Funerals in the time of COVID-19: Europe's struggle to cope
Katherine Berjikian


In a crematorium in Saxony, Germany, the caskets are stacked one on top of the other in piles of three. Most will be for victims of COVID-19.

Meissen county, the region where the crematorium is located, is one of the hotspots for the pandemic in the country. Its infection rate is three times the national average.

And in the Meissen crematorium, staff are faced with the daunting task of cremating more than 300 bodies – three times the number of dead they had the same time last year.

"The crematorium is full, as you can see, the caskets are not only stacked one by one, but three times high. Here [in the memorial hall], there are also many deceased stored, we use all the space we have," Joerg Schaldach, the head of the Meissen crematorium, told AP.


Caskets stacked on top of each other in Saxony, Germany. /AP

Caskets stacked on top of each other in Saxony, Germany. /AP


In normal times, the staff of the crematorium would get the bodies ready to be shown to loved ones before cremation – a task that is now impossible.  

"It's our business. We've seen death many, many times," Schaldach added.

"The problem we see is that the grieving relatives need our help. And at the moment there's a greater need for words of consolation because they've given their deceased loved ones to the ambulance and then they never see them again.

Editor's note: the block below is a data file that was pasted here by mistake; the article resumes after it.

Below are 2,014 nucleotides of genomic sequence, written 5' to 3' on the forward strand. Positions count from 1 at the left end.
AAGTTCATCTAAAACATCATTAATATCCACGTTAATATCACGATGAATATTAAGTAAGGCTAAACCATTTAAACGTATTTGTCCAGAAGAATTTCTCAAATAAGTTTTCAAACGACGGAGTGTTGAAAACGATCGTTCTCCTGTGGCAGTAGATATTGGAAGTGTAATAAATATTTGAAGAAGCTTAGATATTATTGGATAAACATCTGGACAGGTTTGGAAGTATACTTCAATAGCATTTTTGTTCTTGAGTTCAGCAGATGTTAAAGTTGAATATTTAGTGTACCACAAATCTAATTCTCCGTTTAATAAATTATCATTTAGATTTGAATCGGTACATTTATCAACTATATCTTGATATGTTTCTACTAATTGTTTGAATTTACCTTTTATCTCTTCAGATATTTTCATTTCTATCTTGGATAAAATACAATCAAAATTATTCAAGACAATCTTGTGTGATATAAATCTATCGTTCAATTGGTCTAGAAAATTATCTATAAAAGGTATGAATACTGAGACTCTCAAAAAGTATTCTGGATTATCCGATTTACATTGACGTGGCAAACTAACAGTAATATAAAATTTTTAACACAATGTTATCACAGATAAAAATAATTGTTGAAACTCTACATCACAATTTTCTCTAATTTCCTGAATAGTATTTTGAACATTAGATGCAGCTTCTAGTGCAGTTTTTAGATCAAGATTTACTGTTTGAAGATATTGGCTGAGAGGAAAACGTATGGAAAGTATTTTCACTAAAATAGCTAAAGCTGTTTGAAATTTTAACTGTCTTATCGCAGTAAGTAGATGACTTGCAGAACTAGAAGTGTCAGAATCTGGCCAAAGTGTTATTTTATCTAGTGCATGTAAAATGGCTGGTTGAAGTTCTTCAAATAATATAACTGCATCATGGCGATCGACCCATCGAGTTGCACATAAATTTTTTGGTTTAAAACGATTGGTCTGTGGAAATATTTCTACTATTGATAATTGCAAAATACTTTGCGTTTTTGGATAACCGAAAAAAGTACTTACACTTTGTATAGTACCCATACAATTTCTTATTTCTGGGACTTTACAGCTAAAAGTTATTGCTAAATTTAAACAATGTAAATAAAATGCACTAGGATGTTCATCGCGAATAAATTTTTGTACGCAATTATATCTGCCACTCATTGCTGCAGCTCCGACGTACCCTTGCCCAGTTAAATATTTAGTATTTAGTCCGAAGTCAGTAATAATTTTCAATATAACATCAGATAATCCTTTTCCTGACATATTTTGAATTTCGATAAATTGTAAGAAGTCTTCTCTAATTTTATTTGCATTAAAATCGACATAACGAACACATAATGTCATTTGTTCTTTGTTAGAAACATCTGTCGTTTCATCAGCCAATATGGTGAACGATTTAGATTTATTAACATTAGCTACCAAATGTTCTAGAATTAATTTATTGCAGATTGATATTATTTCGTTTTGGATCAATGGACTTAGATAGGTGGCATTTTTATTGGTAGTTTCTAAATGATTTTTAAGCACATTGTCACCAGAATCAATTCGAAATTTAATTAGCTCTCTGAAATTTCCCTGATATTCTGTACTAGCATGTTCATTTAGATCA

"They get the urn, and that is the big problem that this grief management does not take place, you cannot be with your loved one while they are dying."

Saxony is not the only region in Europe trying to find ways to deal with the growing number of bodies caused by the second wave of COVID-19.

In Surrey, UK, 170 bodies are being held in a temporary mortuary after the hospital mortuaries became full.


Chrysanthi Botsari visiting the grave of her husband in Thessaloniki, Greece. /AP

Chrysanthi Botsari visiting the grave of her husband in Thessaloniki, Greece. /AP


And in Thessaloniki, Greece, city authorities have required the bodies of the victims of the virus to be buried in a separate section of the local cemetery from their loved ones.

This is because of a Greek tradition that requires the dead to be moved to an ossuary after three years. 

But now, the bodies of the people who suffered from COVID-19 will remain buried for 10 years instead of the traditional three. 

Thessaloniki has a higher number of people infected by COVID-19 than Athens, the country's capital, despite being a quarter of its size.

"They didn't tell us where he would be buried," said, Chrysanthi Botsari, a widow who recently buried her husband in one of these separate lots.

"They just said he can't be in the cemeteries with the others, because he has died from the coronavirus. This to me is unacceptable, unacceptable. Inhuman. All these people died alone, without help." 

Video editor: David Bamford. 

Source(s): AP

Search Trends